Harrigan, the Wunderlich analyst who follows Dish, said that Ergen becoming a wireless player carries a “very high risk,” with challenges ranging from competing against established incumbents like Verizon and AT&T (T.N) and getting access to cell towers.
Ergen stepped back from his day-to-day running of Dish in May 2011 to focus on the company’s wireless strategy. He spent the past year lobbying the U.S. Federal Communications Commission to let Dish use the wireless assets it acquired.
To investors, he has been vague about his wireless bets. In May 2011, he insisted he was employing a “Seinfeld strategy”, or a plan that does not seem to make sense at first but comes together later.
He owns more than 50 percent of both Dish and EchoStar, the set-top box maker he spun out in 2008, and has voting control of both, which makes him less beholden to shareholders as executives at other Pay TV companies.
While the FCC finally rewarded his efforts by approving Dish’s plans in December to build a wireless network, Ergen is still a newcomer to the telecoms industry, which is dominated by incumbents. But at CES, even the telecom heavyweights were buzzing about Ergen.
Verizon CEO Lowell McAdam called him a “smart guy”.
When T-Mobile USA CEO John Legere was asked whether his company was interested in a potential relationship with Dish, Legere told Reuters, “the answer is obviously yes. They’d be interesting for us to talk to and we’d be fascinating for them.”
Risk-taking seems almost natural for Ergen.
He has often recounted about how there was a 50-50 chance his company’s first satellite would fail when launched into space on a Chinese rocket in the 1990s. The satellite launch succeeded and Dish went on to generate $14 billion in revenue a year.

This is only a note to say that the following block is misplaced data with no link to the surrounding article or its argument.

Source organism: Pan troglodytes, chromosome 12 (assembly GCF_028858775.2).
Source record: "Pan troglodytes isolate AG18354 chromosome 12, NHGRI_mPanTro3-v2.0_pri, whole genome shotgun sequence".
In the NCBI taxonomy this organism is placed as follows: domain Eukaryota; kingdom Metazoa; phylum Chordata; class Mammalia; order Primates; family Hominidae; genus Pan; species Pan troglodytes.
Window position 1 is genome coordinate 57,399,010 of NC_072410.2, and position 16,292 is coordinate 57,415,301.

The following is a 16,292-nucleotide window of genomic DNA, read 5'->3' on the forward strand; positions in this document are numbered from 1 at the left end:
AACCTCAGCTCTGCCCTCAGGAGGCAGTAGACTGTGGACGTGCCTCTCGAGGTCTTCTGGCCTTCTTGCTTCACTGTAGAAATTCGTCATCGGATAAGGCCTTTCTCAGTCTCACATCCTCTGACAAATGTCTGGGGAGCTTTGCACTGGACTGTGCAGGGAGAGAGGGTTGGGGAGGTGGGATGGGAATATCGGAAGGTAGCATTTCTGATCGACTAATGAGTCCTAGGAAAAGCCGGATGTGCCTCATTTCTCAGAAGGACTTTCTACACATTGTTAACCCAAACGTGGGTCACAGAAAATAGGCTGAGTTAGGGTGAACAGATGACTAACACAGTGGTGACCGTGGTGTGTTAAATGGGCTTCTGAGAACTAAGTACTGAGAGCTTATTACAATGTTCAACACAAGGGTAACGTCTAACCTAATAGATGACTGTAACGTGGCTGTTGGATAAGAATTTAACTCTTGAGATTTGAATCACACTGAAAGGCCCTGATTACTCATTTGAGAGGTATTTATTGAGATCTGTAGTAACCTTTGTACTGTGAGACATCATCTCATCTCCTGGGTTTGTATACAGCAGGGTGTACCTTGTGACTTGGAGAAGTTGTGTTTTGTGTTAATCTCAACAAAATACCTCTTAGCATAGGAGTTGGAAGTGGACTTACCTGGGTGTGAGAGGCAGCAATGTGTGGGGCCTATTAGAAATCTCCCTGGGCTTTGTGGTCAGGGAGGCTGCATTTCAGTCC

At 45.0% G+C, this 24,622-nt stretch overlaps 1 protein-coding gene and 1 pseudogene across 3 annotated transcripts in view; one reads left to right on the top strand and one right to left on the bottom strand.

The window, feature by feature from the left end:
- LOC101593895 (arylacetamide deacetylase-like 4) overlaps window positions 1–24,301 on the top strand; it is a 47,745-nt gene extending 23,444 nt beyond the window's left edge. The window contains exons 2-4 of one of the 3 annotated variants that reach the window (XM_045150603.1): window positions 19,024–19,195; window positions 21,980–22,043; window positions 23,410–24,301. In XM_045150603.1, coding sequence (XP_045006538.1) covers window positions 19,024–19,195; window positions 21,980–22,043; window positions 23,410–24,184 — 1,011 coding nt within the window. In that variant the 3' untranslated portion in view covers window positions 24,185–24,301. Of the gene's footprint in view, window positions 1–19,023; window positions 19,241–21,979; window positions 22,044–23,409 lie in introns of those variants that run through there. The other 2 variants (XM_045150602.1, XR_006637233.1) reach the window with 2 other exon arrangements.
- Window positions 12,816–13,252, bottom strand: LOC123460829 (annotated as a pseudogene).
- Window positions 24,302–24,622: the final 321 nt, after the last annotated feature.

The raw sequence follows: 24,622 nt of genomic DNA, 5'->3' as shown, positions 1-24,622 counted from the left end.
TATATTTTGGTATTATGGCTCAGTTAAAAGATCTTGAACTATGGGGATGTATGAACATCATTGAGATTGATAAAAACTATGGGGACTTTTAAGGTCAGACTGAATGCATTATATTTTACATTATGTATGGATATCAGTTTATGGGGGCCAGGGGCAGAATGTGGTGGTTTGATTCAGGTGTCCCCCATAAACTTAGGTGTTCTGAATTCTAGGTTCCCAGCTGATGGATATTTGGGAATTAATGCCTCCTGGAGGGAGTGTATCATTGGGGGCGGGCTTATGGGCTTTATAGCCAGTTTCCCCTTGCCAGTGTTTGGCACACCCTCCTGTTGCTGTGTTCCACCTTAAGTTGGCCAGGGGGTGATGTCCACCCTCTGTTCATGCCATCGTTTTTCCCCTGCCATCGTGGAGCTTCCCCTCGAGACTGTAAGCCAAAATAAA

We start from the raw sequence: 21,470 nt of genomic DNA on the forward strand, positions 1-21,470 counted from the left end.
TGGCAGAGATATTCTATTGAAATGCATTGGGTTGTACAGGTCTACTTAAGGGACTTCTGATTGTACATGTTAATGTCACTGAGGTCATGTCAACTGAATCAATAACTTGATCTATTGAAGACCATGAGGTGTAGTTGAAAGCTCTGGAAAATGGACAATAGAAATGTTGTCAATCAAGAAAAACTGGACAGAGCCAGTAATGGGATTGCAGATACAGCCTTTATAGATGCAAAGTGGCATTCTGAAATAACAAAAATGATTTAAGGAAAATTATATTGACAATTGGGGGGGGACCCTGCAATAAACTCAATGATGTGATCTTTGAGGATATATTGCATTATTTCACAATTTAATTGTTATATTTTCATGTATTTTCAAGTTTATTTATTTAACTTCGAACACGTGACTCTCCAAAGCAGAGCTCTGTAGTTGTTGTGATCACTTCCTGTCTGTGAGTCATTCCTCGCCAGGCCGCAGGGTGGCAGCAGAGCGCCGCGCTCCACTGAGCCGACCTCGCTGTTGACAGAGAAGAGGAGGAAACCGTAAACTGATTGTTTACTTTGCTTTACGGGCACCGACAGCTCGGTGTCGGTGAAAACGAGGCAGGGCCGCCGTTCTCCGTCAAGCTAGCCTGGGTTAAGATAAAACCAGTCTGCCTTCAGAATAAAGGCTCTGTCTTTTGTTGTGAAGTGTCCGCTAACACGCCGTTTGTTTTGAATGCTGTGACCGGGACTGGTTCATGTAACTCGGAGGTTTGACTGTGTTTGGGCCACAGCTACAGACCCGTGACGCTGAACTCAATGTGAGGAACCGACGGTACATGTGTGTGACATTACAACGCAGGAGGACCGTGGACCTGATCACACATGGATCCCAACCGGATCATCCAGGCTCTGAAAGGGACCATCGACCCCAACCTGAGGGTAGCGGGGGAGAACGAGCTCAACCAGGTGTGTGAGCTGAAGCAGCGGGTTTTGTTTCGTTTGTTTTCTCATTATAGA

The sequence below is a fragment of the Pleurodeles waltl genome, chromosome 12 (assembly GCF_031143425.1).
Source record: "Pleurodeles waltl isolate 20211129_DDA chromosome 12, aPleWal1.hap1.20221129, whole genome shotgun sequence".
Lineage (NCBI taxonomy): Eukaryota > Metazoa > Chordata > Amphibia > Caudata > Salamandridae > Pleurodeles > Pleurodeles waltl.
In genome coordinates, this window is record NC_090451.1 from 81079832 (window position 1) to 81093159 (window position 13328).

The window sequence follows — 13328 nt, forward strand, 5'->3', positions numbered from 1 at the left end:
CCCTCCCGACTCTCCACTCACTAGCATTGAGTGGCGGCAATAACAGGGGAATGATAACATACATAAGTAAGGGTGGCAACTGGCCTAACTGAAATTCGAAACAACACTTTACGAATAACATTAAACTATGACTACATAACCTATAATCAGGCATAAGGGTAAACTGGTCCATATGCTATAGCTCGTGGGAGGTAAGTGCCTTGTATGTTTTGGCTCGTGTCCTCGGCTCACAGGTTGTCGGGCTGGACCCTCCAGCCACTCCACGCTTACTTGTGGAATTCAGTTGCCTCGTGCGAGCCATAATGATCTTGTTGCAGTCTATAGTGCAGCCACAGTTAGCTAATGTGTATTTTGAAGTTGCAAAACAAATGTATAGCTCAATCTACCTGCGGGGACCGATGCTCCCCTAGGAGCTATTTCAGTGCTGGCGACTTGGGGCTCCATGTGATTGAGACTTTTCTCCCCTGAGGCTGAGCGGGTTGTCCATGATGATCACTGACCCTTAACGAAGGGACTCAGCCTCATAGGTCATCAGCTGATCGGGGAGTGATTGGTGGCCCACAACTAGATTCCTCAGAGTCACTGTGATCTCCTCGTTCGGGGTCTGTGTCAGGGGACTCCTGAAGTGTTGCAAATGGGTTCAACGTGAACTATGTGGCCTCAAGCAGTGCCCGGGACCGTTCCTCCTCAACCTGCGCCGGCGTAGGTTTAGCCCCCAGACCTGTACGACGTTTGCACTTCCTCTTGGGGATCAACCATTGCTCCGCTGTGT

A looming takeover battle for Clearwire is no stretch for Ergen, who has appeared in many highly public spats with companies and has taken his fights to courts across the country.
Ergen testified in a New York Court in October as part of a breach of contract case with Cablevision CVC.N over a failed joint venture called Voom. But on the same day he was scheduled to take the stand, Dish paid Cablevision $700 million to settle the suit.
In May 2011, Dish paid $500 million to settle a patent infringement lawsuit with TiVo (TIVO.O) that had dragged on for about eight years.
Ergen provoked a lawsuit by all the major U.S. broadcasters last year for introducing a digital video recorder called the Hopper that has a feature that lets Dish subscribers automatically skip commercials and threatens the broadcasters’ revenue.
Analysts say Ergen loves leverage, or getting the upper hand over other companies, which may be the reason he finds himself in so many corporate battles.
“This is the Dish way,” Mitchell, the Brean Capital analyst said. “Anytime they get a moment of leverage, they’ll think ‘let me get you for cheaper,’ and will start negotiating.”
Still, despite the uncertainty of Dish becoming a wireless player, investors seem to believe in Ergen’s bid to move Dish away from its pay TV roots. Shares are up 26 percent since December 30, 2011 while EchoStar shares are up 65 percent in the same period.
A day before Dish’s bid for Clearwire became public, Ergen was entertaining people at the Venetian casino in Las Vegas where Dish had just held a press conference.
Asked if he was going to hit the poker table to take a whirl at his old profession, Ergen said no and joked, “me playing poker would be a gamble.”
Additional reporting by Sinead Carew in Las Vegas; Editing by Ronald Grover and Jeremy Laurence